Content which is linked to a brand - reviewing or celebrating it which allows consumers to form a trust in that brand - is the marketing technique known as branded content. Branded content doesn’t focus on products or services. Instead, it highlights the values of your brand and promotes your brand identity. This builds hype around your brand and builds trust across the board in who you are. This, in turn, seeks to generate conversations. When you’re measuring the success of your branded content, it won’t be in the number of conversions, but the number of mentions: or how much you are being spoken about. Encouraging conversations is playing the long game, and over time, the number of conversions will grow.
Branded content is an umbrella term which encompasses under it a variety of different ads, such as:
- Video content, on social media or YouTube
- Interactive websites
- Events or appearances like pop up stands at festivals
Branded content can be presented in many different formats, and you might want to choose a few to diversify your marketing strategy. But, as a strategy, they should all be telling the story and history of your brand, and its voice. Another benefit and feature of branded content is that value is added for the user. Branded content turns expectations and old stereotypes of advertising on their heads. Instead of advertising being annoying white noise, that the consumer tries to block out, they are brought in by the value-added content (usually entertainment). An article about a topic they’re interested in is far more likely to grab their attention than a sponsored ad, and peppered into that article or blog can be educational material, which represents your brand voice. This reaches consumers in a more down to earth way, appeals to their emotions, instead of listing why they are better than their competitors.
This different, less invasive, form of marketing leaves room for new possibilities. Many brands have collaborated with famous photographers, artists or filmmakers to make inventive and modern ads. Or you could even think of something more out of the box than this! One of the most successful examples of branded content was Red Bull’s viral video of Felix Baumgartner jumping from nearly 40,000 meters above the ground. Live streaming this new world record in the making tripled Red Bull’s investment, and people are still talking about it even today. Stunts and videos like this example fully demonstrate the power of branded content: Red Bull’s brand identity continues to grow.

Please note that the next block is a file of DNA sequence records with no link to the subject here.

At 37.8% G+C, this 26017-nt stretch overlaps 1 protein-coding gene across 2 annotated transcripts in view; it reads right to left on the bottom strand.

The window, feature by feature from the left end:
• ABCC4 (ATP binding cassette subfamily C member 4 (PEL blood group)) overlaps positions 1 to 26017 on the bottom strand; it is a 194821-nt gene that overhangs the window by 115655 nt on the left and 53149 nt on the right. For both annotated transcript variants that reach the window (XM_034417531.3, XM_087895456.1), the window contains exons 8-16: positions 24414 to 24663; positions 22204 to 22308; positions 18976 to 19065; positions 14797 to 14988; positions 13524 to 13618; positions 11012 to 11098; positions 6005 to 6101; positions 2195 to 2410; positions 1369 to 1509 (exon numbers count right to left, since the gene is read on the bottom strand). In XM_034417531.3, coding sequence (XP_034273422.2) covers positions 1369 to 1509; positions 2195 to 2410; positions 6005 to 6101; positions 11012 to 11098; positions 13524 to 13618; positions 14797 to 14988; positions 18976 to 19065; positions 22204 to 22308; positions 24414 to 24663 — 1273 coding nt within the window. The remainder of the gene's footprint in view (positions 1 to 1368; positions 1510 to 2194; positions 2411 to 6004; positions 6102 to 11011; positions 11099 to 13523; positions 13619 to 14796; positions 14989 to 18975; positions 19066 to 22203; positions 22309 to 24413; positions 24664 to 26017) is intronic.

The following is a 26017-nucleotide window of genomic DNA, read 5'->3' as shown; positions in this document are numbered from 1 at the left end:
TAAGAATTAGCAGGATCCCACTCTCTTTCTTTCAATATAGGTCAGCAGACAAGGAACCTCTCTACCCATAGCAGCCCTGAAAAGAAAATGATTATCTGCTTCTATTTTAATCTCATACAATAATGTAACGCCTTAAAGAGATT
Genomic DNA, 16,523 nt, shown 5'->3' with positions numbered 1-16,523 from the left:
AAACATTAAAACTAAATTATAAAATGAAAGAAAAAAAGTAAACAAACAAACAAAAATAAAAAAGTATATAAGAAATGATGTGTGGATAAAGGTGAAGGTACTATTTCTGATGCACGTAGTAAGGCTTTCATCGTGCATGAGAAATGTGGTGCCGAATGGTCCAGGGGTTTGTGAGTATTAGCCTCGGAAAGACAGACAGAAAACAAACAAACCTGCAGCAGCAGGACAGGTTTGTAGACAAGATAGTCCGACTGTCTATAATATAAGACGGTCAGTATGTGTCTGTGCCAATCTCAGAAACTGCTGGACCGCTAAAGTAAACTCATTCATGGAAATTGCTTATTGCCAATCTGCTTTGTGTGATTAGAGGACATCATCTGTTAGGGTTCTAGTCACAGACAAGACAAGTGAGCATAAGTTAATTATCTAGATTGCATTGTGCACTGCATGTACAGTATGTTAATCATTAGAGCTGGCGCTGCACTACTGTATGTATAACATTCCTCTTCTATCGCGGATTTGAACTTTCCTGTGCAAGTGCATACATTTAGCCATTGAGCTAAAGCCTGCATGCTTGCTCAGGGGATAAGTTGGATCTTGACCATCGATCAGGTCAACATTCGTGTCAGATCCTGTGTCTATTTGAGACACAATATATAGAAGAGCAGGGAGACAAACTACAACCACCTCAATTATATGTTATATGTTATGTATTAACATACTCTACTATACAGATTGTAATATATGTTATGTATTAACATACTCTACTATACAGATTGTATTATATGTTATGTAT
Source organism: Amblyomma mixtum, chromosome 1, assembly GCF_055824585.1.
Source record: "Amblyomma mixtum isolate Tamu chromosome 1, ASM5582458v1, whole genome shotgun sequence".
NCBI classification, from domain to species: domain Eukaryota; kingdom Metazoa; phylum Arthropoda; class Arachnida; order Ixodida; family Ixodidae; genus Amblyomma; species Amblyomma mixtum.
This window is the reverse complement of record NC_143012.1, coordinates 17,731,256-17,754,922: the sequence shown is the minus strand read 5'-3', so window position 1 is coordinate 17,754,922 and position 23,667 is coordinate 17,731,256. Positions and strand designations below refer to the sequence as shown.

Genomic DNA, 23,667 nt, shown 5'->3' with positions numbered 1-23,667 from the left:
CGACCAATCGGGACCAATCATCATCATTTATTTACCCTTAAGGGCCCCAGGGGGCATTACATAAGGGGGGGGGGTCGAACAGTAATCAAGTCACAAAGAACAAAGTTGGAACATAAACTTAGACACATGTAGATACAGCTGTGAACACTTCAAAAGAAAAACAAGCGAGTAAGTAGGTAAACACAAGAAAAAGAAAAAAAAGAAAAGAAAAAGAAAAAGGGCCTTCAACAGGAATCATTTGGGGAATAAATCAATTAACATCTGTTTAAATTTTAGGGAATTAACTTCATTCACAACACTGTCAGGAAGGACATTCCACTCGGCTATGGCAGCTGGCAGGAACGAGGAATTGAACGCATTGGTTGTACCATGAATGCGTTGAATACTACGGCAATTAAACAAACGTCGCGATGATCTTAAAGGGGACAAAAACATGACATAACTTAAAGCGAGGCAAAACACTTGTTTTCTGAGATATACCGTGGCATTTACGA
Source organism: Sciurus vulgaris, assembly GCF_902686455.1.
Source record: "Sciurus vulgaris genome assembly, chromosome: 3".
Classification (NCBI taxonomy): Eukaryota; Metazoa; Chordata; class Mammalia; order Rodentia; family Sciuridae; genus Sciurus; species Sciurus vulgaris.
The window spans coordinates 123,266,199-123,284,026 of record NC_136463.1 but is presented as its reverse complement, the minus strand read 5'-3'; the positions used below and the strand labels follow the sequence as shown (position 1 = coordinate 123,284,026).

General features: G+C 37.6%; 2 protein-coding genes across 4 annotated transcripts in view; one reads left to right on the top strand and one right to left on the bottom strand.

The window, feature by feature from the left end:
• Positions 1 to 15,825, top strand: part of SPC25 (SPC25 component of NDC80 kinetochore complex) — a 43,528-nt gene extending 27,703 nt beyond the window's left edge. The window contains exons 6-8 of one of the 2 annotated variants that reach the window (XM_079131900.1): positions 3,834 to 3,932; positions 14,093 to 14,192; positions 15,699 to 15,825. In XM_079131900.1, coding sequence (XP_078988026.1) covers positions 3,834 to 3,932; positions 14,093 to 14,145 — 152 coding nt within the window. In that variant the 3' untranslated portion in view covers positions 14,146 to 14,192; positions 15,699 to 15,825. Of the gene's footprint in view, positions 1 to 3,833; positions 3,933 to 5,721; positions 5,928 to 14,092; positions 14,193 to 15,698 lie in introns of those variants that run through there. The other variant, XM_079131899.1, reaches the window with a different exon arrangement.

So, which is better for your brand?
The answer lies in what your e-commerce site needs. Native advertising is an effective way to integrate your product placement into the user’s browsing experience. If you are trying to sell one particular product or service, in the short term, then this would be a good option for you. Your ads will blend seamlessly with the style, content, and layout of the host site, leading to higher conversion rates for you. However, we would not recommend the approach to native advertising that is misleading, for example: creating ads that appear to be news articles but are actually product listings. This can cause frustration in the consumer and may lead to them losing trust in your brand.
If you’re in it for the long game, and want to grow the success of your brand for the future, and build darts in your brand identity, then branded content is the best choice for you. With this option, which is far less invasive than branded content, the consumer will grow to respect your brand, leading to higher conversion rates over time. This is because, with value-added content, the consumer builds more of a connection with your brand voice and identity. If your educational, informative or entertaining content grabs them, like with the example of Red Bull, they are unlikely to forget your name or opt for your competitor. With 90% of the most successful content marketers out there prioritizing educating their audience over promoting their company's sales message, branded content is an e-commerce marketing trend you can’t afford to ignore.